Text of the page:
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Photo of Plaza de Espana on Guam

Plaza de Espana Guam

Three stone arches which formed the entrance to the Almacen (or arsenal) at the Plaza de Espana

An important and picturesque element of what remains of the Spanish influence on Guam are the three stone arches which formed the main entrance to a building, the Almacen or arsenal.

The Almacen was built in 1736.  The Spaniards stored munitions on the first level while the second floor served as a soldiers barracks and later as a hospital.  When the Americans took over, the first floor was utilized as the pay master's office and the post office.  Use of the second level as a hospital and barracks continued until it was converted into classrooms.  In 1930, the Almacen was declared unsafe and subsequently demolished.  The Governor's Garden, Siesta Shed, and Fountain replaced the Almacen in 1933.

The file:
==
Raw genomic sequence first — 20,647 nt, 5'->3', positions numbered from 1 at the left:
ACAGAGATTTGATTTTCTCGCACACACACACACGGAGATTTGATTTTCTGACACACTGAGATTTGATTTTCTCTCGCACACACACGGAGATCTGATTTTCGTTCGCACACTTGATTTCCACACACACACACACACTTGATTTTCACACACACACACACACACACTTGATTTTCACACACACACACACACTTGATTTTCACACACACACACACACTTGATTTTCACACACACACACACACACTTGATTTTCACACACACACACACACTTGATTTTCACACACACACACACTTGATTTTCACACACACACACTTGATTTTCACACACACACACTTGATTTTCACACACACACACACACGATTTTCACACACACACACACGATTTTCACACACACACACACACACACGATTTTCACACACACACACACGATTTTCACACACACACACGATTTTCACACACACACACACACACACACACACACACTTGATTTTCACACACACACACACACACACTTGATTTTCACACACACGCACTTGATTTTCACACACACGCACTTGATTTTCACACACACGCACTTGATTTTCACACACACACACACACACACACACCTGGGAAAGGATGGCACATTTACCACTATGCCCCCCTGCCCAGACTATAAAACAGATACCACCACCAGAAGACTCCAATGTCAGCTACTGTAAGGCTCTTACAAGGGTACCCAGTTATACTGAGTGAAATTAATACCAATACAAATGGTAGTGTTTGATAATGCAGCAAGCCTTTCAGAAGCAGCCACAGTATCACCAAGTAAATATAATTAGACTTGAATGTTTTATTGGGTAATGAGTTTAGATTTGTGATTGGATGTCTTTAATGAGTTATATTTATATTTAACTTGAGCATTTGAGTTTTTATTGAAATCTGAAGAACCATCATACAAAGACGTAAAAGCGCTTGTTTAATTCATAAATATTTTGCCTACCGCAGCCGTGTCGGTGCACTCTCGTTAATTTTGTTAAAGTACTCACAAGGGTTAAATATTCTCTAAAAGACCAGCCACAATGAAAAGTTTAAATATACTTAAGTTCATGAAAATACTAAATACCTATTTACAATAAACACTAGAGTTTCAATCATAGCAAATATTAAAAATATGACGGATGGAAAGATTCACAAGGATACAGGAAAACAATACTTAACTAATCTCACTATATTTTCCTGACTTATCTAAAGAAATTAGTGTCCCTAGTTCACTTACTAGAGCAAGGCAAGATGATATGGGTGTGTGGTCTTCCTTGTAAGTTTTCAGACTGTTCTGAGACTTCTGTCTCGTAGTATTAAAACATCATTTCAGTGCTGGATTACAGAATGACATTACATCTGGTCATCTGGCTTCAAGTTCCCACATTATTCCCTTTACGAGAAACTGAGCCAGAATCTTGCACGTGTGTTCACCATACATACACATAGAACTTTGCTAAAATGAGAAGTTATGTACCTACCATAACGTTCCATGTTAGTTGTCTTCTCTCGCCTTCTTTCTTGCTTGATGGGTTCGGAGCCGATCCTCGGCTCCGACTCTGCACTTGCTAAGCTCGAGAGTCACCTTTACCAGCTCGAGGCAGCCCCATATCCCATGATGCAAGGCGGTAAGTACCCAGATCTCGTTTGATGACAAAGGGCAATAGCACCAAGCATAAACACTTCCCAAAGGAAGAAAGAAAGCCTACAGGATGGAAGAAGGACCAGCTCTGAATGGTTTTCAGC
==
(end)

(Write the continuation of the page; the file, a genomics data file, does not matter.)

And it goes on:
At the rear of the garden near the wall is the original stone floor of the Almacen.  The floor was covered with earth when the garden was built but has been partially excavated during archaeological explorations.

The original carved Spanish crest is incorporated into the keystone on the front of the central arch.

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